Original plans, in this case, consisted of John teaching Mischa and James Manhattan, while Becky and I guided Rob through Cubist by way of some easy starters. Tony (absent again, through no fault of his own) always eulogises about Cubist, but the more we play it the more cracks are beginning to show. Mostly, in this case, a difficult case of runaway leader which became apparent early on as I cruised away with things. Still, I don't often win at Cubist.

James had apparently picked up Manhattan like an old stager, despite John's rather erratic teaching method (mostly enacted by holding the manual right in front of his face and reading it word by word), and was cruising his way to victory in his inaugural game by the time we had finished.Casting about for something of filler length, Becky rather optimistically suggested Innovation from my '3 Player' miscellany case. This met with approval from Rob, and it wasn't difficult to see why as he picked up the first two achievements in quick succession. Rather irritatingly, he then started attacking my rapidly burgeoning civilisation with medieval Oars and Construction. Becky was nowhere, and despite the best interference I could muster, Rob cruised it in the end.

John - inspired this time perhaps by a poster for an upcoming Psychic Supper - had embarked on teaching Divinare (a much easier job; only three main rules, really), and for his hastiness got himself thoroughly thrashed by James. Again. Fearing we might never align the tables, we opted to keep things relatively simple and cracked open Isle Of Skye. This was a first play for Rob and he didn't get the friendliest draw of scoring tiles, with two nearly unscorable boards on A and B. This didn't stop him hustling into a narrow early lead. But I had my eye on a bigger prize than the scant pickings from A/B. Frame D had 5 points per set of buildings, and I used it to tie down a whopping 15 points in the last round as Rob's lack of scrolls cost him. Becky, again, was miles off form. Rob pronounced himself distinctly more impressed with this than with Cubist, which is a good reflection of the two games' respective merits.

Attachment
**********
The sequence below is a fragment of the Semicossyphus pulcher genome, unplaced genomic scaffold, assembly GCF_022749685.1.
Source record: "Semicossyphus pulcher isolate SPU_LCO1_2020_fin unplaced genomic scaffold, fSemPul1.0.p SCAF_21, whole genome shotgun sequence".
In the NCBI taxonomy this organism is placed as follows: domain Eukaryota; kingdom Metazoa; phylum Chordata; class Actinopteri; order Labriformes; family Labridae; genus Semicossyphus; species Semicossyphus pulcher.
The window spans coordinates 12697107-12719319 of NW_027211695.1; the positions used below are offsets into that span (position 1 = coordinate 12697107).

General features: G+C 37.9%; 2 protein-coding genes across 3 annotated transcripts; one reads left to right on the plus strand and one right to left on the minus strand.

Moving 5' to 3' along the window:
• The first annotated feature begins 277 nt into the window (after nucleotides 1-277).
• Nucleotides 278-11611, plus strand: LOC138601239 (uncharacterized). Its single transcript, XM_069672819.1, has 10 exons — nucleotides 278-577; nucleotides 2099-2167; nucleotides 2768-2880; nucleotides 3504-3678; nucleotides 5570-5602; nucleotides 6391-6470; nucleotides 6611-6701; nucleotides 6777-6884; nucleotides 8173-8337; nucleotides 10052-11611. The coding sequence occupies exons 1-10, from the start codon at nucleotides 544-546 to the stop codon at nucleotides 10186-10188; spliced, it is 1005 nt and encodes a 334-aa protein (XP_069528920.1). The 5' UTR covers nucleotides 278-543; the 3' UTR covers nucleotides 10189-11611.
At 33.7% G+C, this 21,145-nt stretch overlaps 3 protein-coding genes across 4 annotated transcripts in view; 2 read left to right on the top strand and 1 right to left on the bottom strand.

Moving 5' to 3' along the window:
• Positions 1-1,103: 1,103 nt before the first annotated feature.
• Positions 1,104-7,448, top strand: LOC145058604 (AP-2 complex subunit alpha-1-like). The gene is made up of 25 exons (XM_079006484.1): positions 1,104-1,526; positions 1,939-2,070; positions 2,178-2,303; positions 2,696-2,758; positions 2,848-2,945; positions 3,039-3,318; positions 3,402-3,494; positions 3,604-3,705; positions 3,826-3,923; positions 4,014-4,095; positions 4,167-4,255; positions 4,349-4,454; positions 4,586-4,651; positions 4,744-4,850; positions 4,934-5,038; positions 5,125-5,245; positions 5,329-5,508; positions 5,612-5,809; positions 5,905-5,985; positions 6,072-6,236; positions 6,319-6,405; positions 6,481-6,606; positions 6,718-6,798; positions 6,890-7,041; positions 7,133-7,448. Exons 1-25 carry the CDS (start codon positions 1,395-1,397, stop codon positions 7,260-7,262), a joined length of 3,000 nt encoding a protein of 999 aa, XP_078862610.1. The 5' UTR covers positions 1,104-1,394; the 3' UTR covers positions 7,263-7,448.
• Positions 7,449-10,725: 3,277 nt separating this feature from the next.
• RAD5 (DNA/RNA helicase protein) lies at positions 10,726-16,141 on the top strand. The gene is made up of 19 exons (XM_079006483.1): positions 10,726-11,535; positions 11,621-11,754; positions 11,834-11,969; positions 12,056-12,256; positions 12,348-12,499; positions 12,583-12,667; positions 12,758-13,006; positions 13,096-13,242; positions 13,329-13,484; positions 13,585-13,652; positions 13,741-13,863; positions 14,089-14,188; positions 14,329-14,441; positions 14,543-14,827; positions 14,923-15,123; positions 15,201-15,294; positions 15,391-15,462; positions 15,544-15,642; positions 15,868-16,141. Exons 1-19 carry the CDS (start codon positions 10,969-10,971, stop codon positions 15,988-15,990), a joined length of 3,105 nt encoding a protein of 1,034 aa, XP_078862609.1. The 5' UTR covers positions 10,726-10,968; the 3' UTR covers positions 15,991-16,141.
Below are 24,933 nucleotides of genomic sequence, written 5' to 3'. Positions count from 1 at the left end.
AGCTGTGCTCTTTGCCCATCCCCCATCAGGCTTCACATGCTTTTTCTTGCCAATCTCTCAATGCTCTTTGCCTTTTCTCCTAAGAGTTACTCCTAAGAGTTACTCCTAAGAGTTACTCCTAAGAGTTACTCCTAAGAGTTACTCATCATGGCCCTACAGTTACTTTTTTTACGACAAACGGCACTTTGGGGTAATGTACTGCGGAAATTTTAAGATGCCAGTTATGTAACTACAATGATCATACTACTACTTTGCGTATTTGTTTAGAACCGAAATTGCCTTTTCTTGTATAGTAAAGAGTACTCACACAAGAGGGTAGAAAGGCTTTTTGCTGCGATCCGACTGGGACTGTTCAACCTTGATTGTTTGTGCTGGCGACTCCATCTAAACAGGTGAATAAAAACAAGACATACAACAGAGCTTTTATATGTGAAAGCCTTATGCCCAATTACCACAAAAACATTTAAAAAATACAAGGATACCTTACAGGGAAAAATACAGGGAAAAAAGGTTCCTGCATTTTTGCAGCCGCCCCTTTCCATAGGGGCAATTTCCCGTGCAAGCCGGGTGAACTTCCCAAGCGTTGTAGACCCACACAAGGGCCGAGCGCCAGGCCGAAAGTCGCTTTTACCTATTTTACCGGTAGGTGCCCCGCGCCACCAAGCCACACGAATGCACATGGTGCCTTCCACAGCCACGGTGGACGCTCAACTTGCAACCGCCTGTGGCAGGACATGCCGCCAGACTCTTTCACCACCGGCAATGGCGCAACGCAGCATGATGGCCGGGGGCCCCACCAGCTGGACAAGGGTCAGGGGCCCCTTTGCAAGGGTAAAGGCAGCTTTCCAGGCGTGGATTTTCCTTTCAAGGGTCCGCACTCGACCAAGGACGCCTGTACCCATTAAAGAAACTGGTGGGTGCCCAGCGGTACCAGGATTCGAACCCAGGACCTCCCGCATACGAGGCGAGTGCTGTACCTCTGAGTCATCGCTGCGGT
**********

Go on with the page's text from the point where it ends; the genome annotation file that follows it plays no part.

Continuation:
Finally, we got the two tables coincided, and when Mischa leaned over and said 'can we play Codenames?', I assumed she had some prior experience. No, as it turned out, just very good taste and could clearly spot a fellow Czech a mile away! It might seem somewhat unfair to team myself (randomly, it has to be said) with John and Becky, but I haven't exactly had a stable history in the game with either of them (I confess my preferred team-mate is usually Tony). Mischa, though, was too cautious in game one, preferring single-answer clues, and we cleared up nicely with clues such as 'Dressing:2' (OIL+LEMON) and 'Wagner:2' (RING+PIANO).

Game 2 was much tighter. James was cluing against John, with the latter in his usual 'flight of fantasy' mode, and they went down to the final spy. Unfortunately, it had been unclued by James, and a wild stab went in the wrong direction.